With the recent running of the New York City Marathon, some information on distance running seems appropriate. The Human Body is Built for Distance is a recent story in the New York Times Health section. Part of the discussion includes the theory that humans are unique among animals in our distance-running abilities. It seems that we might indeed be the fastest of earth’s land-based creatures over the long haul. Some of our advantages include our foot structure, spring-like connective tissue, our cooling system, our glycogen storage capacity, and even our sense of balance.
Of further interest is the discussion on running injuries and footwear. Christopher McDougal author of Born to Run suggests in the article that many of our ancestors as well as some of our less-advanced contemporaries ran and do run many more miles with far fewer injuries than we do with our fancy modern running shoes. The idea that primitive running is better running has been suggested here, and here. It’s also the driving idea behind shoes such as the Nike Free and Vibram Five-Fingers. About 90 percent of runners training for a marathon experience injury according to statistics in the article.
Sort of makes sense right? How long have modern running shoes been around? Nike started business in the late 1970s. Meanwhile, humans were running around a lot longer than that, their feet shod in some very minimal items. So what’s going on here? As our running shoes evolve are the wearers actually devolving?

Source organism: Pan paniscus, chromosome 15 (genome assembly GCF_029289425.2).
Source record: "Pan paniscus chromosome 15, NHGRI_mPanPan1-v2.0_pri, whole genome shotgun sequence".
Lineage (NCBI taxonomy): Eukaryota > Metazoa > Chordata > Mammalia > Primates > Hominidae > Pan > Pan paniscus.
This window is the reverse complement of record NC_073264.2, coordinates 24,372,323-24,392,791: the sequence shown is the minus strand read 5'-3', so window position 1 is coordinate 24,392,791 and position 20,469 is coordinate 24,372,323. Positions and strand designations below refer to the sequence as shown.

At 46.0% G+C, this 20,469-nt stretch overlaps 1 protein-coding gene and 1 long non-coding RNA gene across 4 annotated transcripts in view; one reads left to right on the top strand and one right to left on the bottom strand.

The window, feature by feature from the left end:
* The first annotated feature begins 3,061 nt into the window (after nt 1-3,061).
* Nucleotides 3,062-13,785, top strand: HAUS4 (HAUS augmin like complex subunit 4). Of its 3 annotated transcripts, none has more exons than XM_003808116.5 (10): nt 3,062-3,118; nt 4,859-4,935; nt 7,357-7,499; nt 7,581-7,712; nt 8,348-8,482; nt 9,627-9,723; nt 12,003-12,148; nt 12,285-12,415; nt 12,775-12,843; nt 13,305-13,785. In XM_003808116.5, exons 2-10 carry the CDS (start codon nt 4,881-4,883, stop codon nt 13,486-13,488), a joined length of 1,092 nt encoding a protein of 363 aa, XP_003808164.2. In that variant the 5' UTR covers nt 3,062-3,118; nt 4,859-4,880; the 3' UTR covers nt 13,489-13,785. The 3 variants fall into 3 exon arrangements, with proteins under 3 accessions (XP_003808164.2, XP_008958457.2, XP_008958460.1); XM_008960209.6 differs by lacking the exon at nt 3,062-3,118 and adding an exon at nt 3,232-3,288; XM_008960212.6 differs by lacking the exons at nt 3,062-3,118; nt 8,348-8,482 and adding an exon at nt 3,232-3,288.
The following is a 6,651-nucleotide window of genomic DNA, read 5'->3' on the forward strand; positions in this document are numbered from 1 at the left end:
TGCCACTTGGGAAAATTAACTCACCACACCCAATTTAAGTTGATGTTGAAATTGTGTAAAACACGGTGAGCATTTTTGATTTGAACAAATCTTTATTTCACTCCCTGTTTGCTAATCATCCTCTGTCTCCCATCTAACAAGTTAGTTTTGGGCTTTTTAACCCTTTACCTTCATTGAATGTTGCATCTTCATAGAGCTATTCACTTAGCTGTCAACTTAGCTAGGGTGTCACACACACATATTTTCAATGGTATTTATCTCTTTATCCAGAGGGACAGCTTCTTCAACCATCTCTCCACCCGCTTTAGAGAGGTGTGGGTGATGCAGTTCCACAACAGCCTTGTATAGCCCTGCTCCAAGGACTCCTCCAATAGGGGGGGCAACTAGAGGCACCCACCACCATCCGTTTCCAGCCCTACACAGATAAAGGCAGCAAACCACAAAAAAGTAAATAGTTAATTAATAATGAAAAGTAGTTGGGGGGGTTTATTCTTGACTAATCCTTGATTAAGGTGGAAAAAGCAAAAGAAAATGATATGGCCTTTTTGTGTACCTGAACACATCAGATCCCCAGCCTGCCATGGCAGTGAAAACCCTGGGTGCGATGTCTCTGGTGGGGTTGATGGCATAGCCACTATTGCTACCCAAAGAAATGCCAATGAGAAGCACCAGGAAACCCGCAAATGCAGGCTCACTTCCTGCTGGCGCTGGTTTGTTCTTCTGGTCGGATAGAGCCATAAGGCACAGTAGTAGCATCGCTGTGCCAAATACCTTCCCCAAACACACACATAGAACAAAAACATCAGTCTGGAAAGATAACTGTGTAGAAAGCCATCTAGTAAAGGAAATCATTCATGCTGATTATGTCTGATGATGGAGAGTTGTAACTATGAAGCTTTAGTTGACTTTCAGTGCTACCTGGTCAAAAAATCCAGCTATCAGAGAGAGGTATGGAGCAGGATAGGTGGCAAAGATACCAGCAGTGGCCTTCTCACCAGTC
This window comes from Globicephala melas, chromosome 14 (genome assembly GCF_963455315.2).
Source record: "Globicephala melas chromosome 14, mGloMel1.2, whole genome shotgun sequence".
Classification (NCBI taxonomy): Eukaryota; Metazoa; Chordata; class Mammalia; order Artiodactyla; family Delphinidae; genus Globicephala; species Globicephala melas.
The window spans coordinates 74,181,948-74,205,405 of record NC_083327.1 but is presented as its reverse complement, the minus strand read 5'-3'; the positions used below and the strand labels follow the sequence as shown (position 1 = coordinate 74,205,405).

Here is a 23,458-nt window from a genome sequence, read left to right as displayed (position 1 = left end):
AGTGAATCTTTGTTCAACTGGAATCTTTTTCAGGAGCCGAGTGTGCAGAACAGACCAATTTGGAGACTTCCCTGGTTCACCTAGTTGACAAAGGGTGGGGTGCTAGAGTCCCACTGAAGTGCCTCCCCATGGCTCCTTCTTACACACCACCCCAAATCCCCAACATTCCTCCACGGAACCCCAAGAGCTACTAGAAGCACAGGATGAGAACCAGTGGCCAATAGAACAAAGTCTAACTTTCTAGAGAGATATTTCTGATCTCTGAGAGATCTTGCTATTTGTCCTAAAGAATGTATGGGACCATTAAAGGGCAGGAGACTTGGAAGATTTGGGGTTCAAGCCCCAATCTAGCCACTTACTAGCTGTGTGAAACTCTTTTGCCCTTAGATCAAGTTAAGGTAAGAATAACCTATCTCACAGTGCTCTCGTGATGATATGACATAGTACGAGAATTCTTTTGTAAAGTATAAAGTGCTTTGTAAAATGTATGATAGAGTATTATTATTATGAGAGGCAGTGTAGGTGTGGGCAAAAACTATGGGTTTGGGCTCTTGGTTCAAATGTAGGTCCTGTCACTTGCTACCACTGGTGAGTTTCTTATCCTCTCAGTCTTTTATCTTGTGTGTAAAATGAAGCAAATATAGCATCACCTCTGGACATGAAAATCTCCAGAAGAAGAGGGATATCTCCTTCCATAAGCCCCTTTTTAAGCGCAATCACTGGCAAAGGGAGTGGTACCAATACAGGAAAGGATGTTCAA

I know enough to know that I definitely don’t know the answer to this question. I’ve gone back and forth on the issue and I’ve moved from running in Nike Frees to running in Nike Frees with Sole Supports in them. Isn’t that odd? From what I’ve read and experienced though, the issue of high-tech running shoes vs. low-tech running shoes vs. barefoot running is an extremely personal matter. What works miracles for one running may wreck havoc on another. It can be a maddening process trying to find the ideal way to address your feet.
If this topic is of any interest to you, I recommend strongly that you read the Science of Sport’s series on running. It’s remarkably in-depth in its analysis of shoes, feet, and running technique.